To increase fire safety and reduce opportunities for corruption, the Ukrainian government is embarking on a landmark initiative to digitize its overly burdensome system for filing fire safety certificates.  

On October 4, the State Emergency Service of Ukraine (SES), the government agency responsible for national fire safety policy, signed a memorandum of understanding with a consortium comprised of the State Agency for E-Governance (SAEG) , Eurasia Foundation’s Transparency and Accountability in Public Administration and Services (TAPAS) program, and EF’s partner, East Europe Foundation. The consortium provided technical assistance and legal expertise to simplify the process of filing fire inspection declarations. By transforming this paper-based service into an eService, TAPAS will increase the number of Ukrainian businesses in compliance with the law and reduce the risk of corruption.  

Many entrepreneurs don’t submit fire inspection declarations because of the onerous submission procedure and the complicated format of the declaration itself. This factor alone can increase corruption because it’s often easier for businesses to pay a bribe to an SES inspector rather than meet the requirements, complete a declaration and submit it. The inefficiency of the entire declaration process is clear: in 2016, 6,500 businesses submitted a fire inspection declaration. However, the number of the enterprises that should have submitted a declaration annually is more than 30,000. The “missing” declarations offer a strong hint about the scope of the corruption tied to the declarations.  

"Signing of the memorandum of cooperation between the State Emergency Service and the State Agency for E-Governance is another step toward overcoming bureaucracy and building new, good quality and honest relationships between business and the state," said Oleksandr Ryzhenko, head of the SAEG. "I am very grateful to our international partners for their full support and assistance in implementing this project."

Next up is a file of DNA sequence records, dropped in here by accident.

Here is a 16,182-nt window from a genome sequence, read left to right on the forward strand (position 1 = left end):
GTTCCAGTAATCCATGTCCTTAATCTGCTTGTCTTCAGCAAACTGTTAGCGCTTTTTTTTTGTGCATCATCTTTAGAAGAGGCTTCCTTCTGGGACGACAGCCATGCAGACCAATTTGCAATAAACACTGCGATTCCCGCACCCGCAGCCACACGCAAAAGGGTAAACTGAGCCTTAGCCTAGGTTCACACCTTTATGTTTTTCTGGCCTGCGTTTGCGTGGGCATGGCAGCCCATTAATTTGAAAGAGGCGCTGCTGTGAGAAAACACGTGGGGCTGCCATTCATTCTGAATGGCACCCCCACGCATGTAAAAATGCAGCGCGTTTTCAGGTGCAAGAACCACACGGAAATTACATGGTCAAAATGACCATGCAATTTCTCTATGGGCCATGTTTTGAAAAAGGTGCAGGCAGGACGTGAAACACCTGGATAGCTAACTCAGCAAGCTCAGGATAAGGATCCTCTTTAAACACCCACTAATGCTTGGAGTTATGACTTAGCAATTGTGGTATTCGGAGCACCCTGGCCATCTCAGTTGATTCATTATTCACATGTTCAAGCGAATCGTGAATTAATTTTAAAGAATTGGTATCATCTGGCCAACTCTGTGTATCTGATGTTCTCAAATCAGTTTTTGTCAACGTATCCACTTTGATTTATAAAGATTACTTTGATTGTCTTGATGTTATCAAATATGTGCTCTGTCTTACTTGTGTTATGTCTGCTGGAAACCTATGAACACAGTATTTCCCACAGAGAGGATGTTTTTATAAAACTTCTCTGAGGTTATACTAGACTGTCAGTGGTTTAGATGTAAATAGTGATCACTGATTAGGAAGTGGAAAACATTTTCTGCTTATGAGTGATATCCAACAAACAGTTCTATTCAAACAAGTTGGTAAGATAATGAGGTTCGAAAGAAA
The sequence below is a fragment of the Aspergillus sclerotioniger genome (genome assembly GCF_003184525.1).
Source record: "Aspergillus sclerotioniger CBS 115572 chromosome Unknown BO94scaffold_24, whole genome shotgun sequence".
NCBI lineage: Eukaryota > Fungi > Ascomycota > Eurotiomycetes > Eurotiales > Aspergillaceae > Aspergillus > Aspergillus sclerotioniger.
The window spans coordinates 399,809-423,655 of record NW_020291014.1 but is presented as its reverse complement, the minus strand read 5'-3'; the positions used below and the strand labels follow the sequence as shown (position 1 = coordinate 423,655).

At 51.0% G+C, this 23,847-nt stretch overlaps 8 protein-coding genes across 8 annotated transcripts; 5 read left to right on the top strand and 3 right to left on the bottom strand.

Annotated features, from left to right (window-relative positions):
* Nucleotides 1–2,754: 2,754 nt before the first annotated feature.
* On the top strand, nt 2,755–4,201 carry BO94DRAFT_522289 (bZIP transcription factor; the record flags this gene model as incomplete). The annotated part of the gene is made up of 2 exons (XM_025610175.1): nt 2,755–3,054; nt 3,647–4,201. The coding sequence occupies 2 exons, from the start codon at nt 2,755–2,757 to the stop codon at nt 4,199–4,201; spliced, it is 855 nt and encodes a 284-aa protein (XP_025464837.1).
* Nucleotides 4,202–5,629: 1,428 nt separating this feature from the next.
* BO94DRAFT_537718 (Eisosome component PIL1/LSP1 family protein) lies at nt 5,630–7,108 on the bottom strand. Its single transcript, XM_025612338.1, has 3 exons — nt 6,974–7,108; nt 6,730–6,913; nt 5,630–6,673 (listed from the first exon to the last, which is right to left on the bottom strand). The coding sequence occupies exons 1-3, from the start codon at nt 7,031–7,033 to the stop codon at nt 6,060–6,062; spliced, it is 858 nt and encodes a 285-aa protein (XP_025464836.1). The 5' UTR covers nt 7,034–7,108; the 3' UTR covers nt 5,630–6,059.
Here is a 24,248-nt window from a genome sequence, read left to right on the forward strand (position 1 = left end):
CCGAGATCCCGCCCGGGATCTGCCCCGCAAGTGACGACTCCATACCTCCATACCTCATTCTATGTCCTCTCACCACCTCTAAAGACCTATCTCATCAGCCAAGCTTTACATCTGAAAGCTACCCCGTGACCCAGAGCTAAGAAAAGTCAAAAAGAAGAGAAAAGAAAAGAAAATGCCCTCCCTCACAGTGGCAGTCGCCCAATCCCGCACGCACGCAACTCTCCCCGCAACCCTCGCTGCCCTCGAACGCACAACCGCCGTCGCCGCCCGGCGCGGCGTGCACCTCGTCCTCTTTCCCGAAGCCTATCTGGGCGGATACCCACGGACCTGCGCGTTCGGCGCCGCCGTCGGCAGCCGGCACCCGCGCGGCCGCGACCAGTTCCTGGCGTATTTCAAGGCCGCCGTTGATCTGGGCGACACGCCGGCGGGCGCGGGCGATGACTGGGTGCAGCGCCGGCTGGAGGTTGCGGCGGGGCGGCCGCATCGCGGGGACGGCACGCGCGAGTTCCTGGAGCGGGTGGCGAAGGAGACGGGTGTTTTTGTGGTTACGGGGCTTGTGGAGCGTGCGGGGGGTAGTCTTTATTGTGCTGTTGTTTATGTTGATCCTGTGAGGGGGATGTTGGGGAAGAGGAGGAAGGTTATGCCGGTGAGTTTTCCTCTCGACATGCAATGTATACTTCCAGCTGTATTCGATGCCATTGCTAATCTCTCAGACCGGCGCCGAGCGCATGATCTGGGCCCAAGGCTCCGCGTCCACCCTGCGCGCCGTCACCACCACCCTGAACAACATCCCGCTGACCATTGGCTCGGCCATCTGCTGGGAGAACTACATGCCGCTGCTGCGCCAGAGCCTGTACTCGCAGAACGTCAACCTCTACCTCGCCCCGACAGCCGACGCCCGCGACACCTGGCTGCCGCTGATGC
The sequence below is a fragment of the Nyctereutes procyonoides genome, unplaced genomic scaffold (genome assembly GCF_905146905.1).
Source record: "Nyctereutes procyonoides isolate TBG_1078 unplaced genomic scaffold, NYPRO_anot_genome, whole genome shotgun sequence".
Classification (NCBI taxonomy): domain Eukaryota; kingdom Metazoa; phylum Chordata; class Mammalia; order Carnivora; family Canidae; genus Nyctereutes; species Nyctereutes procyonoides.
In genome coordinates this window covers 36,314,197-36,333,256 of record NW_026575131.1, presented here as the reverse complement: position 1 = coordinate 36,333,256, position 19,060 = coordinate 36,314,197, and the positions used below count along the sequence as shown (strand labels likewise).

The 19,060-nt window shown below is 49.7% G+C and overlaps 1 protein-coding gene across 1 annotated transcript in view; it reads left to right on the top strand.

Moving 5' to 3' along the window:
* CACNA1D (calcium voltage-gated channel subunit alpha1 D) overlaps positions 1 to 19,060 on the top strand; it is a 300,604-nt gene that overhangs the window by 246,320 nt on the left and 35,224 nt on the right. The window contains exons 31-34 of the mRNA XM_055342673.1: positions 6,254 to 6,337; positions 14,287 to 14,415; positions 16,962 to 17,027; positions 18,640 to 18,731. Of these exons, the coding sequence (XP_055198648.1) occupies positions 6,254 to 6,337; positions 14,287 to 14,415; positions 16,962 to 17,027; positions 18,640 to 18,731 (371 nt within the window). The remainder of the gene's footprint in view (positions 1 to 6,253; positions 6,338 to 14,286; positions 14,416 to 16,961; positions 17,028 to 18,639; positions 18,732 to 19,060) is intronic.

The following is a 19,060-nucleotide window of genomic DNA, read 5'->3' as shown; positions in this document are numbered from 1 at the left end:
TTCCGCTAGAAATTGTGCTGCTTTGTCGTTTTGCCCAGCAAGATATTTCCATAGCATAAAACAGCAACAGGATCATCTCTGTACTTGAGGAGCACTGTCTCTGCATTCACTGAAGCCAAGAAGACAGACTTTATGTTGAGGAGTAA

TAPAS helped the SES both simplify the declaration procedure and the submission process, which established a convenient and transparent channel between the SES and businesses. All declarations for businesses with low or medium fire risk will be registered automatically without any involvement of SES officials, reducing the risk of corruption by removing the human factor from the procedure. The registry of fire inspection declarations will be public and available via the SES website, which will help consumer advocates to check if businesses are in compliance.  

Digitizing the fire safety declaration filing system streamlines the overall administrative process, decreasing the processing time from up to ten days to a matter of hours.  

In October and November 2017, the consortium developed the technological solution needed to digitize these processes and drafted a legal act to simplify the requirements businesses need to meet. The legislation required to switch on the system is expected to pass in December and the new eService will be unveiled to the business community shortly thereafter.  

"Today we are making the first important step toward properly organizing fire safety management and simplifying the process of obtaining these services for businesses," said Lesia Chmil, acting chief of party for the TAPAS program. "Transferring these services into e-format will significantly change how businesses interact with the SES."   

The Transparency and Accountability in Public Administration and Services program is funded by USAID and UK aid.